I’ve had the concept of the show since 2019. I had a tour planned called Songbirds of Nashville, and we were going to tour Europe. Lisa Sanders was one of the artists. We briefly took the show to New York and a tour up and down California before the lockdown. The short version of the story is that Teri at Ramona Ranch Winery got wind of the show and asked me to bring it there monthly. I started looking at the pathetic numbers of female songwriters on the Billboard charts. There are just as many female songwriters as there are men in this world so how come only 20 percent of them are represented in the Billboard charts? That doesn’t make any sense to me. I really don’t get it. So, I created this show to bring awareness to people who may not know about this problem and showcase some of the top talent I come across. We are about to celebrate two years strong. It’s still a really strong show. The audience understands how important it is to come back and bring different people. It’s a magical show and I wish I could do it forever.
Okay, so who would you love to collaborate with that you haven’t already, locally?
You, Lauren! Let’s write a song together!
I would love to.
Looking back on that interaction, I realize Ashley did what she does best and makes things happen when she’s given the opportunity. So let it be written. So let it be done.
Okay, okay, taking me off the table, who would you want to work with?
Her response really shouldn’t surprise anyone.
I really want to work with Jeff Berkley. I did the Writers’ Round a few months back and I don’t normally check my text messages, but Jeff had sent me one while I was performing, saying, “I should be doing your record!” and Ben Grace said that he got the same text message and shouted to Jeff, “Do you just say that to everyone?” and we all had a good laugh. I don’t think he sends that to people he doesn’t want to work with.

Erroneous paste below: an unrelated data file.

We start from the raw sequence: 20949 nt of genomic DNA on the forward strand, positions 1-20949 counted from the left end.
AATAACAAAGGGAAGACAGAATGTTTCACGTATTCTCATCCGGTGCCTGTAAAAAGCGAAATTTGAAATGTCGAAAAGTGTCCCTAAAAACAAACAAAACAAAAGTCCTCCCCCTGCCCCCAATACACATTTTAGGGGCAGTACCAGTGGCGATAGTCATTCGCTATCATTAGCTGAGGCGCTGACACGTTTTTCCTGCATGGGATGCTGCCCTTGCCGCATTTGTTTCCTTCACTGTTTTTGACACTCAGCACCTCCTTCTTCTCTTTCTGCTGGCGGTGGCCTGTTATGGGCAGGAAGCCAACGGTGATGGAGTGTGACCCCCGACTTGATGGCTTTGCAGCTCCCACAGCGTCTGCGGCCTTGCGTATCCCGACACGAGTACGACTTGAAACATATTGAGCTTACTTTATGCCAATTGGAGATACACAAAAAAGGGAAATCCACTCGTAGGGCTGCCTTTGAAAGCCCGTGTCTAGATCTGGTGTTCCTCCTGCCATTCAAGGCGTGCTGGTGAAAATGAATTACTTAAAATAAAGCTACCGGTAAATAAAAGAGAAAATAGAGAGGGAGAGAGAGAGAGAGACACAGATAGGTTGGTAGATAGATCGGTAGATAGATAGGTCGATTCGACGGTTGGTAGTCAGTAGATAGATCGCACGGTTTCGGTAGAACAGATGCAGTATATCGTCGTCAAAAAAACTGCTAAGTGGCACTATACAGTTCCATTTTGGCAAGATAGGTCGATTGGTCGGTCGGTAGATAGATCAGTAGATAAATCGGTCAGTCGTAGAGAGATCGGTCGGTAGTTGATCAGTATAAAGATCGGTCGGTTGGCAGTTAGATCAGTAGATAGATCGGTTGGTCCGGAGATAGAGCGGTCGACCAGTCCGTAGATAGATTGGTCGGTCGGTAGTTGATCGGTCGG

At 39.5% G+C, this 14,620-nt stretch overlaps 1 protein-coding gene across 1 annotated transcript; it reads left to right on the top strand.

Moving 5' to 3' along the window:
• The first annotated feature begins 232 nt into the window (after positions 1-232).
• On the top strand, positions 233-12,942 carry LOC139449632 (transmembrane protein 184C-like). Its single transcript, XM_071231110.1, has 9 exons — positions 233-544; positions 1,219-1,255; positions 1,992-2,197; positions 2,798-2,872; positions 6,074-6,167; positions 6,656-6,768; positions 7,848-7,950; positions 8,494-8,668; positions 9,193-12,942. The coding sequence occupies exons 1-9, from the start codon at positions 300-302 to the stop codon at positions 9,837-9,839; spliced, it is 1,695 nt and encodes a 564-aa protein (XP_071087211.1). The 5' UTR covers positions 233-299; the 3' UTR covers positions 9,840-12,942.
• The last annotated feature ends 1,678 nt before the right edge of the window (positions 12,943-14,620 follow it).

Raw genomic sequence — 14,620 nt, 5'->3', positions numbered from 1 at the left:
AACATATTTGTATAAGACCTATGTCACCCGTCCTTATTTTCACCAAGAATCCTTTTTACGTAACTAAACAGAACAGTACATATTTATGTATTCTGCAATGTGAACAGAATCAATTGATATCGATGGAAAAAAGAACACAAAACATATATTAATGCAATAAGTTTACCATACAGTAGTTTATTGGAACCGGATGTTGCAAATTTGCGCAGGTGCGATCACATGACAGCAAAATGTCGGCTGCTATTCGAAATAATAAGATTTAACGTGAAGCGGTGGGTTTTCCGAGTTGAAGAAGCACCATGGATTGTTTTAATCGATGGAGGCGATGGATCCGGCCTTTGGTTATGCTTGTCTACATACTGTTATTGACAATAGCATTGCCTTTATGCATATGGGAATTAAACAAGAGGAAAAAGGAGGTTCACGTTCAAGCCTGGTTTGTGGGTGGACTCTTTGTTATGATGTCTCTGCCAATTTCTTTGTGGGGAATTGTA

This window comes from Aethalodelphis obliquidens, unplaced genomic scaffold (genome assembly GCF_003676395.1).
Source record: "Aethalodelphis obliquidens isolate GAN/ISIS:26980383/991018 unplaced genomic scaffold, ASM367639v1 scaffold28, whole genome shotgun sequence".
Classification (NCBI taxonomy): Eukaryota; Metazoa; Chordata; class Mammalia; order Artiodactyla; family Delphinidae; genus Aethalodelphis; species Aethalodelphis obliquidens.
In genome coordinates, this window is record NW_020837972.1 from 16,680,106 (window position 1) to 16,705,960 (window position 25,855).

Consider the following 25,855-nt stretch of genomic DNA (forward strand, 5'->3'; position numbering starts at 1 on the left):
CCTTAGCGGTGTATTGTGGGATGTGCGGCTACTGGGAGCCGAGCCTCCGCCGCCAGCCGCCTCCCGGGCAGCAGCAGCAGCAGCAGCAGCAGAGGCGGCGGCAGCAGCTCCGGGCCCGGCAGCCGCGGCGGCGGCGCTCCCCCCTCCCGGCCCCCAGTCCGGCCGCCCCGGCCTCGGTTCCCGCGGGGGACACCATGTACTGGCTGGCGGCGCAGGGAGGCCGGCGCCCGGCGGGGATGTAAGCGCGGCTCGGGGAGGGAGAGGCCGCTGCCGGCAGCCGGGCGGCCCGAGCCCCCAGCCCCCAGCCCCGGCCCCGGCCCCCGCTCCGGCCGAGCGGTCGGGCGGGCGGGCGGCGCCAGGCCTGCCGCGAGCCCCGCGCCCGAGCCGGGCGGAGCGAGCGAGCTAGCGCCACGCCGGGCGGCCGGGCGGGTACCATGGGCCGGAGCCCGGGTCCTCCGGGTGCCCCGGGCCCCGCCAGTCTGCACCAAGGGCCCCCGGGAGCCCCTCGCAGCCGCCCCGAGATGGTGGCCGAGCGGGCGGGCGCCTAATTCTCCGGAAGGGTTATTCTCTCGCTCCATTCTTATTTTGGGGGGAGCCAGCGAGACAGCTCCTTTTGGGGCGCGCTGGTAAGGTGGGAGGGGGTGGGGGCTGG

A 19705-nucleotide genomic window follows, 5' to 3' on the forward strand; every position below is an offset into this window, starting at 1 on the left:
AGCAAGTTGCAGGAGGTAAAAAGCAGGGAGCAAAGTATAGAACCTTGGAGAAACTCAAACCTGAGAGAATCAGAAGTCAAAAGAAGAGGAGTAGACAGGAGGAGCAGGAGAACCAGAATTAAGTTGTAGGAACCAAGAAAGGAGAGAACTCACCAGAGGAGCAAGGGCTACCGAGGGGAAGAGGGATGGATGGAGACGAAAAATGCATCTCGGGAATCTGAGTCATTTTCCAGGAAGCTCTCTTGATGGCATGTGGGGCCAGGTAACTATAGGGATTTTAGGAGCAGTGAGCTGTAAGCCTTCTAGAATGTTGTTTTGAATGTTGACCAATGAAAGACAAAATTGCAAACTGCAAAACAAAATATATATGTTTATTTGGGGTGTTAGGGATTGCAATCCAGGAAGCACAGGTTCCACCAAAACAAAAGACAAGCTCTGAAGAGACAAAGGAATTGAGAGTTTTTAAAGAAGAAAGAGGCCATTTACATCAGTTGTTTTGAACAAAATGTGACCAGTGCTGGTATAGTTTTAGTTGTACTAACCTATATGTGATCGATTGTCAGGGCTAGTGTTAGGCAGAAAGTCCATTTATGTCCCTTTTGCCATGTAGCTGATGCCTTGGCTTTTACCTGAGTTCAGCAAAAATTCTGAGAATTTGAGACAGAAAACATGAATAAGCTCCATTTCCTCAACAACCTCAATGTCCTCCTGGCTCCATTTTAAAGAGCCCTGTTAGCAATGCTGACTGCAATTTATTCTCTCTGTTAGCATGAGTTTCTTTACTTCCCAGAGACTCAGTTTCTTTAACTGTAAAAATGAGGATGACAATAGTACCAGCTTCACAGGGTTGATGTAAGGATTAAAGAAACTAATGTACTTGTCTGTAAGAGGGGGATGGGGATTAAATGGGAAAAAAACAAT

Norton finds that collaboration and co-writes aren’t as much of a thing on the West Coast as in other cities she’s lived in.
I’m getting a lot of Ramona artists on their first co-writes. I’m the perfect person to co-write with if you’ve never done it before. People come in to co-writes and they’re all scared about it and I’m like, “just trust me!” And they pull out their notes and trust me and it goes by really fast and they’re like, “Oh, okay! That was great!” This is what everyone did for me in Nashville.
Her songwriting process?
Lyrics first. I usually come up with a line or a few lines and come up with a melody for that, and then I’ll bring it to guitar and finish it.
From start to finish?
The longest it’s taken me to write a song is 10 years and the shortest is 20 minutes. I am a fast writer. Once the ideas start flowing it just goes.
With as much as Norton has on her plate, you’d think creative blocks would happen frequently. Not for her, she says.
I’ve dealt with burnout yes, but I have not had (I don’t want to say this out loud because watch it happen) but I haven’t had a block in a long time because I have a Patreon page. [patreon.com/ashleyenorton]. I write and record one song every week. I know how to get out of a block—just pull in a co-writer. I’ll call Troy and say, “Give me a melody.” There are ways out of it.
The Troy she is referring to is one of her favorite co-writers and producer of her latest single, “Wine Wine Wine.”
We did a lot of zoom writes. I’ll also pull in Johnny Garcia who produced the Lady Psychiatrist’s Booth album and my solo album that I have coming out, too, which no one knows about.
Yes, you heard it here first. Ashley E. Norton has a solo album coming out. Norton recently experienced the SDMA-nominated success of Lady Psychiatrist Booth’s concept album, Four Research Porpoises Only, a wacky and at times experimental Americana ride through four psychiatric patients’ various breakups. It seems Norton’s fans are ready for Ashley to record her more personal songs. Ashley casually mentions that Johnny Garcia plays for Garth Brooks and Trisha Yearwood.